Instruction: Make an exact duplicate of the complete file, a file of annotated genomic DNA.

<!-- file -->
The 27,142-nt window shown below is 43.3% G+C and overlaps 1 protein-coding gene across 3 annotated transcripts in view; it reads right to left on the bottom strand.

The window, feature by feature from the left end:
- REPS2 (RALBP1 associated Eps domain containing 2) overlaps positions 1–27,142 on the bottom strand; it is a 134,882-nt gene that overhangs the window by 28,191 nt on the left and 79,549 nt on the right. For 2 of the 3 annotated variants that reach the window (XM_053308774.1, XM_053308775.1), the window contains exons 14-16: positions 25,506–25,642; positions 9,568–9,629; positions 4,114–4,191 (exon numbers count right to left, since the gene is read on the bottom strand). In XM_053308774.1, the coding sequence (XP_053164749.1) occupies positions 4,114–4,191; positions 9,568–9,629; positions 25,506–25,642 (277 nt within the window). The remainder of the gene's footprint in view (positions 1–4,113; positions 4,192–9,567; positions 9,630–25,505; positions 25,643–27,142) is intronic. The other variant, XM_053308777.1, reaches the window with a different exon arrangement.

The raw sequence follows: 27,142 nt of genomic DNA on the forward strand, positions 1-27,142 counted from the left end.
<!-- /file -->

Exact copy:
The 27,142-nt window shown below is 43.3% G+C and overlaps 1 protein-coding gene across 3 annotated transcripts in view; it reads right to left on the bottom strand.

The window, feature by feature from the left end:
- REPS2 (RALBP1 associated Eps domain containing 2) overlaps positions 1–27,142 on the bottom strand; it is a 134,882-nt gene that overhangs the window by 28,191 nt on the left and 79,549 nt on the right. For 2 of the 3 annotated variants that reach the window (XM_053308774.1, XM_053308775.1), the window contains exons 14-16: positions 25,506–25,642; positions 9,568–9,629; positions 4,114–4,191 (exon numbers count right to left, since the gene is read on the bottom strand). In XM_053308774.1, the coding sequence (XP_053164749.1) occupies positions 4,114–4,191; positions 9,568–9,629; positions 25,506–25,642 (277 nt within the window). The remainder of the gene's footprint in view (positions 1–4,113; positions 4,192–9,567; positions 9,630–25,505; positions 25,643–27,142) is intronic. The other variant, XM_053308777.1, reaches the window with a different exon arrangement.

The raw sequence follows: 27,142 nt of genomic DNA on the forward strand, positions 1-27,142 counted from the left end.